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By The_Haxby_Hermit
Hi folks, newbie here. I’m in the process of setting up a home workshop (unplugged) and busy sourcing vintage hand tools. I’ve managed to bag this drill, which seems a steal, apart from one thing; I can’t seem to figure out whether there is a mechanism for feeding the bit into the workpiece as I crank (other than just lowering it on the pillar). Perhaps I’m being a bit dense. Any experts out there? I think it’s a Metabo and is stamped 445/1
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By AndyT
Have you got it in your possession and had a go with it?
Manually unclamping at the pillar and lowering the head would be totally impractical, guaranteeing a pile of broken bits, so there must be something, though I would expect to see some bare thread sticking up somewhere.
On mine, as on quite a few, spinning the drill round spins the flwheel on top. That runs the feed down on a threaded rod, but acts through a simple slip clutch so it only presses down as fast as the drill bit descends.

What's the sticky out knob at the top left? Could it be something to lock it up, which needs to be pulled, pushed or twisted?
By The_Haxby_Hermit
Thanks Andy. I thought that was the case, although clearly something is wrong. The knob on the left is a screw, which seems to have the effect of locking the top spinning wheel. I think there must be a gear issue so I guess I need to strip it down completely to investigate
By Boringgeoff
I think the side screw is a friction tensioner which gives more or less drive to the raise/lower function depending on how tight you have it. Haven't got one in front of me but I think the threaded rod that raises/lowers rides inside a tube which the friction pad contacts.
My interest in this friction mechanism is because I think it is related to a patent taken out in America in 1896 by Walter Fifield though I could well be wrong about it. ... 555442.pdf
I will be interested to see some photos when you pull it apart.
By The_Haxby_Hermit
Thanks for the link Geoff. I’ll have a go at stripping it down later in the week (Chief of Staff has directed decorating ops this week). I have a feeling that the answer lies somewhere in that central friction feed column, as everything else is working (e.g. the flywheel and chuck both turn when the handle is cranked)a
By Bod
As you turn the handle, the chuck revolves, and lowers, until the drill bit touches the work piece, at which point the disc revolves, creating an "Auto-feed" effect, dependant on the resistance of the drill to cutting.
When the hole has been made, turn the handle in reverse, the chuck will rise out of the work piece.
The knob on the side is an adjuster for the auto-feed pressure, but in my experience has little effect.
Like most other bench drills the coarse adjustment is by raising or lowering the main head.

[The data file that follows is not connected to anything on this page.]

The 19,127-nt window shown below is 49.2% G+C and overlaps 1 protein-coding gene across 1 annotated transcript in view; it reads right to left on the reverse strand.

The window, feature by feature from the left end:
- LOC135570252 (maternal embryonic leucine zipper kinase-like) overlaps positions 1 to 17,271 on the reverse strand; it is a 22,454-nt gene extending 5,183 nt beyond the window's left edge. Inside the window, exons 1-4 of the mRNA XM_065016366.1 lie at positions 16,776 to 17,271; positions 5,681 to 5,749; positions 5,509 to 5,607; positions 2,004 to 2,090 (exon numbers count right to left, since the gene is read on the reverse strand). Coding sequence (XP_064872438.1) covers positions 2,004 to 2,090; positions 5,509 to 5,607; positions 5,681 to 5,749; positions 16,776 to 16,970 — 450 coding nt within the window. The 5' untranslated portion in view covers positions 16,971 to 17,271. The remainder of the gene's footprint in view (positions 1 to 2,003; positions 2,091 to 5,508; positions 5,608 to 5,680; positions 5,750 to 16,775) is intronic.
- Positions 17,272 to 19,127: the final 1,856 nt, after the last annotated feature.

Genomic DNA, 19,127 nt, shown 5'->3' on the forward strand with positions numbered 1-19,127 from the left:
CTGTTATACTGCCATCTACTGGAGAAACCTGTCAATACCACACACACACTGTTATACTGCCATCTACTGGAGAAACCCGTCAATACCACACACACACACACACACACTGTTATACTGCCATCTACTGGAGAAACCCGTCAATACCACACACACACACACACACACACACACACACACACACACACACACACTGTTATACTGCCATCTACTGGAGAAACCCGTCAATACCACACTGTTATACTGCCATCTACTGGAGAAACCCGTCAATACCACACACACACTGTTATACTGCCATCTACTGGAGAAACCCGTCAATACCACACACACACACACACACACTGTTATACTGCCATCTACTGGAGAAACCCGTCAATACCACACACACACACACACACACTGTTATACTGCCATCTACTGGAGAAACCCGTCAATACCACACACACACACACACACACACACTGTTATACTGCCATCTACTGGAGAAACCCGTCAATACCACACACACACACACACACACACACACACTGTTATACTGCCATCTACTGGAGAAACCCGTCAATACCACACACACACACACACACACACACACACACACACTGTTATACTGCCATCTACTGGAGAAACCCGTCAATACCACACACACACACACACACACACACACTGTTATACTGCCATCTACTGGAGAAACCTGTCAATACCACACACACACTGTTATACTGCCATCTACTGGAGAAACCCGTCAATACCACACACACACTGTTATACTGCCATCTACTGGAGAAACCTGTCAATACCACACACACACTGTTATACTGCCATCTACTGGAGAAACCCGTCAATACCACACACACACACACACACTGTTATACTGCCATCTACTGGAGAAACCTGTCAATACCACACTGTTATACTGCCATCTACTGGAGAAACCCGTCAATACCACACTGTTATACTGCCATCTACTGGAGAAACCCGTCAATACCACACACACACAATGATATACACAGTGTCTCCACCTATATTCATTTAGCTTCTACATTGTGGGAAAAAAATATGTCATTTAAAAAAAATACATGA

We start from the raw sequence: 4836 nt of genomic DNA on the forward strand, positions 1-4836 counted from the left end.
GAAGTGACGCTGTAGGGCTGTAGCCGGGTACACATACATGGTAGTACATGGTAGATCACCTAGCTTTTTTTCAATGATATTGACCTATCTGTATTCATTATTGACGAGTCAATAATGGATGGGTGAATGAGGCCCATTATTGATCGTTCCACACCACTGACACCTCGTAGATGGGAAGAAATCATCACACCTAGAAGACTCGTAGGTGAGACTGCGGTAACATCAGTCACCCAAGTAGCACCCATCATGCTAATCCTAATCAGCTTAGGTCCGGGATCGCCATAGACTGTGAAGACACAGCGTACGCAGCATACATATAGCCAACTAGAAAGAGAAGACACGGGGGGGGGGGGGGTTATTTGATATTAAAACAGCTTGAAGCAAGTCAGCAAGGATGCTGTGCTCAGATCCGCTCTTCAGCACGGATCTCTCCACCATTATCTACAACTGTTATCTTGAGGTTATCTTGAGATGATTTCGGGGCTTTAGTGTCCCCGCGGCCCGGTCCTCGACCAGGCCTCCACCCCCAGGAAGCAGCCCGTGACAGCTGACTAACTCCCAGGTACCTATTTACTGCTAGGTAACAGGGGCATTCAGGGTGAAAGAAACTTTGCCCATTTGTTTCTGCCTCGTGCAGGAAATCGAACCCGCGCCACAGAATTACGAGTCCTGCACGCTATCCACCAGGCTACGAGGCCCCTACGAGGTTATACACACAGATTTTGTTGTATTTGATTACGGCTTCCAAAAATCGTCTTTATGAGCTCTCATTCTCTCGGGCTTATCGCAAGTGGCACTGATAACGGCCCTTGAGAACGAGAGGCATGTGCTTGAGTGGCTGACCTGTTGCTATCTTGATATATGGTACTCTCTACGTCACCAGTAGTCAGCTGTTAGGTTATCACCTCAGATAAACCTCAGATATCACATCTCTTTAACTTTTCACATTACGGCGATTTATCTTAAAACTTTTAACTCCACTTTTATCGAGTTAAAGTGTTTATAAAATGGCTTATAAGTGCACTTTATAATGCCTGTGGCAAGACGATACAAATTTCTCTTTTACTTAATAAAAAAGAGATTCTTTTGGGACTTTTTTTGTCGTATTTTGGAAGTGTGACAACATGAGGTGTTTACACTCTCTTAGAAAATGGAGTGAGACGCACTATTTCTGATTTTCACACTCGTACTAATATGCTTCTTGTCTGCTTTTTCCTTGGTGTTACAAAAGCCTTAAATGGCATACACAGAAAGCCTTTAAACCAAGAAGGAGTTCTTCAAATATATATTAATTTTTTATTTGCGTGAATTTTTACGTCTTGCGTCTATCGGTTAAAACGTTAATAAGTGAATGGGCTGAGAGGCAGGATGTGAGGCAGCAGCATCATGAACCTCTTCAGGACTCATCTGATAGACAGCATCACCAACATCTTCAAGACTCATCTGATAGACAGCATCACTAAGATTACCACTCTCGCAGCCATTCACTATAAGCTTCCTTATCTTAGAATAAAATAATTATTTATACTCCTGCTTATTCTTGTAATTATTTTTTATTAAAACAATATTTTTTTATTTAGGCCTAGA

Useful, if small bit of kit. Mine is mounted on a large block of wood, which is held in the bench vice, when used.

PS. this type of drill is not belt driven, as is often thought.
By Bod
Having just been and looked at mine, I expect, the disc revolves at the same speed as the chuck.
If this is the case, then the auto feed screw is seized inside the disc. Why, I don't know, never had one apart!
Your photo seems to show the slotted screw at the top of the disc, being higher than expected.
Generally screws in this position on hand operated drills, should be firm to the chuck, but the wheel moves freely, on the thread.
With this one, the screw should rotate with the chuck, the disc, should allow the screw to pass down through.
Check to make sure there are no washers to prevent this.
Let us know what you find.
It might just need a bit of oil!

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By Stanleymonkey
That's a lovely drill. Will cut through metal (slowly) and turn forstner bits up to 25mm in diameter.

There's a self feeding part ( I think it's refered to as a quill) If it all freed up and turning then have a go at drilling something and you might just find that the auto advance kicks in if it is working well. None of the screws you see are involved on a day to day basis for controlling the stop/start of the feed.

If it really is being stubborn - try turning the crank handle and holding the flywheel. That often frees it.

Stating the obvious - but... I have replaced the pillar in one of mine to gain a bit more clearance height. Large drill bit and work held in vice often leaves only a little bit of wriggle room.
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By Stanleymonkey
Also - the bolt that sets the height - can wear down and become smooth and rounded. Doesn't happen too much but might be worth finding a matching imperial bolt thread so you have a spare if it should happen to you.
By The_Haxby_Hermit
Folks, thanks for all your advice, particularly on the auto feed mechanism. Having attempted to strip it down, I can see that the problem lies in the fact that the slotted screw at the top of the flywheel (which shows proud on my photo) is seized tight. I guess this is the reason that the mechanism isn’t operating, despite all other parts moving freely.